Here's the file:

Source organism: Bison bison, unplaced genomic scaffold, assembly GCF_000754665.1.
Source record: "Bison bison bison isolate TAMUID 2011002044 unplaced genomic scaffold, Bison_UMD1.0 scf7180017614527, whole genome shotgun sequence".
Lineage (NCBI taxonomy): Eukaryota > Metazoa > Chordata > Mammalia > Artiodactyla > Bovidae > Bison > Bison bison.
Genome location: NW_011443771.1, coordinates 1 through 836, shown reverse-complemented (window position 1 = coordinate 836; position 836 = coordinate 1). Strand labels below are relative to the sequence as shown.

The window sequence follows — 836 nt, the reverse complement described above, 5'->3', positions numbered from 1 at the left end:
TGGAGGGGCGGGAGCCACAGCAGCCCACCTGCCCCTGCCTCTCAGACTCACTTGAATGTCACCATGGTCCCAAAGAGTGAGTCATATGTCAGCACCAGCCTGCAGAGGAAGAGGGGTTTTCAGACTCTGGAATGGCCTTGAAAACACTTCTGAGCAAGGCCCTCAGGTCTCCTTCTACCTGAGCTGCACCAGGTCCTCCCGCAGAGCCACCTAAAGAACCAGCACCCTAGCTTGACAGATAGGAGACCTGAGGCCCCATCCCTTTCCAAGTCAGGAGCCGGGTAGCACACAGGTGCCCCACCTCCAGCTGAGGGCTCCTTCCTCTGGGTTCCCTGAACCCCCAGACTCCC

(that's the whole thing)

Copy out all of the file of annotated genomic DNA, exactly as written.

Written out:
Source organism: Bison bison, unplaced genomic scaffold, assembly GCF_000754665.1.
Source record: "Bison bison bison isolate TAMUID 2011002044 unplaced genomic scaffold, Bison_UMD1.0 scf7180017614527, whole genome shotgun sequence".
Lineage (NCBI taxonomy): Eukaryota > Metazoa > Chordata > Mammalia > Artiodactyla > Bovidae > Bison > Bison bison.
Genome location: NW_011443771.1, coordinates 1 through 836, shown reverse-complemented (window position 1 = coordinate 836; position 836 = coordinate 1). Strand labels below are relative to the sequence as shown.

The window sequence follows — 836 nt, the reverse complement described above, 5'->3', positions numbered from 1 at the left end:
TGGAGGGGCGGGAGCCACAGCAGCCCACCTGCCCCTGCCTCTCAGACTCACTTGAATGTCACCATGGTCCCAAAGAGTGAGTCATATGTCAGCACCAGCCTGCAGAGGAAGAGGGGTTTTCAGACTCTGGAATGGCCTTGAAAACACTTCTGAGCAAGGCCCTCAGGTCTCCTTCTACCTGAGCTGCACCAGGTCCTCCCGCAGAGCCACCTAAAGAACCAGCACCCTAGCTTGACAGATAGGAGACCTGAGGCCCCATCCCTTTCCAAGTCAGGAGCCGGGTAGCACACAGGTGCCCCACCTCCAGCTGAGGGCTCCTTCCTCTGGGTTCCCTGAACCCCCAGACTCCC